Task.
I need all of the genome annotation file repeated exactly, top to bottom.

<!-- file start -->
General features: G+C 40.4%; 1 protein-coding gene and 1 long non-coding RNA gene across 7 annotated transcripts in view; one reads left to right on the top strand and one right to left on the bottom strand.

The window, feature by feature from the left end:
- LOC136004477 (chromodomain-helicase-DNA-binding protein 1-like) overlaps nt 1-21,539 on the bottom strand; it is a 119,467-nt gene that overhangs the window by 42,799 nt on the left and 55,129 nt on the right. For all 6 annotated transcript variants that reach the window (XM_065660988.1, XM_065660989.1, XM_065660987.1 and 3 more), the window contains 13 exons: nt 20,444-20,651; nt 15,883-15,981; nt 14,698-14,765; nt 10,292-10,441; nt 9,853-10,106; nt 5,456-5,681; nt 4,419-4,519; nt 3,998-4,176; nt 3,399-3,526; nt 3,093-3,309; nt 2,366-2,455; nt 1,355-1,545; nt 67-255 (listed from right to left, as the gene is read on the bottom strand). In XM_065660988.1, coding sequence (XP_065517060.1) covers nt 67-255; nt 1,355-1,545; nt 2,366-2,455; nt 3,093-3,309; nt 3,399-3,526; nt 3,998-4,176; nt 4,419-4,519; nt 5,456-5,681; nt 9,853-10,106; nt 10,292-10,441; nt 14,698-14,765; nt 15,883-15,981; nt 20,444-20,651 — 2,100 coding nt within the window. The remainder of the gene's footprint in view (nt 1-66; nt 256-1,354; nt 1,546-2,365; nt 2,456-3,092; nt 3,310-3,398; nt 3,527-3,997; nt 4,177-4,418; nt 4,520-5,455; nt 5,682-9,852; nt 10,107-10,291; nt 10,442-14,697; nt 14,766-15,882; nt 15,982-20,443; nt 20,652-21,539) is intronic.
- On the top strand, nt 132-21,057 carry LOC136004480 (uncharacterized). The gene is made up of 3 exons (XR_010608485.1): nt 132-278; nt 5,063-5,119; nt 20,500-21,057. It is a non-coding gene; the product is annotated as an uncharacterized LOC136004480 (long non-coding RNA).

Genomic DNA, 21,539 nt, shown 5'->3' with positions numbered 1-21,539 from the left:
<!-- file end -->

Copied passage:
General features: G+C 40.4%; 1 protein-coding gene and 1 long non-coding RNA gene across 7 annotated transcripts in view; one reads left to right on the top strand and one right to left on the bottom strand.

The window, feature by feature from the left end:
- LOC136004477 (chromodomain-helicase-DNA-binding protein 1-like) overlaps nt 1-21,539 on the bottom strand; it is a 119,467-nt gene that overhangs the window by 42,799 nt on the left and 55,129 nt on the right. For all 6 annotated transcript variants that reach the window (XM_065660988.1, XM_065660989.1, XM_065660987.1 and 3 more), the window contains 13 exons: nt 20,444-20,651; nt 15,883-15,981; nt 14,698-14,765; nt 10,292-10,441; nt 9,853-10,106; nt 5,456-5,681; nt 4,419-4,519; nt 3,998-4,176; nt 3,399-3,526; nt 3,093-3,309; nt 2,366-2,455; nt 1,355-1,545; nt 67-255 (listed from right to left, as the gene is read on the bottom strand). In XM_065660988.1, coding sequence (XP_065517060.1) covers nt 67-255; nt 1,355-1,545; nt 2,366-2,455; nt 3,093-3,309; nt 3,399-3,526; nt 3,998-4,176; nt 4,419-4,519; nt 5,456-5,681; nt 9,853-10,106; nt 10,292-10,441; nt 14,698-14,765; nt 15,883-15,981; nt 20,444-20,651 — 2,100 coding nt within the window. The remainder of the gene's footprint in view (nt 1-66; nt 256-1,354; nt 1,546-2,365; nt 2,456-3,092; nt 3,310-3,398; nt 3,527-3,997; nt 4,177-4,418; nt 4,520-5,455; nt 5,682-9,852; nt 10,107-10,291; nt 10,442-14,697; nt 14,766-15,882; nt 15,982-20,443; nt 20,652-21,539) is intronic.
- On the top strand, nt 132-21,057 carry LOC136004480 (uncharacterized). The gene is made up of 3 exons (XR_010608485.1): nt 132-278; nt 5,063-5,119; nt 20,500-21,057. It is a non-coding gene; the product is annotated as an uncharacterized LOC136004480 (long non-coding RNA).

Genomic DNA, 21,539 nt, shown 5'->3' with positions numbered 1-21,539 from the left: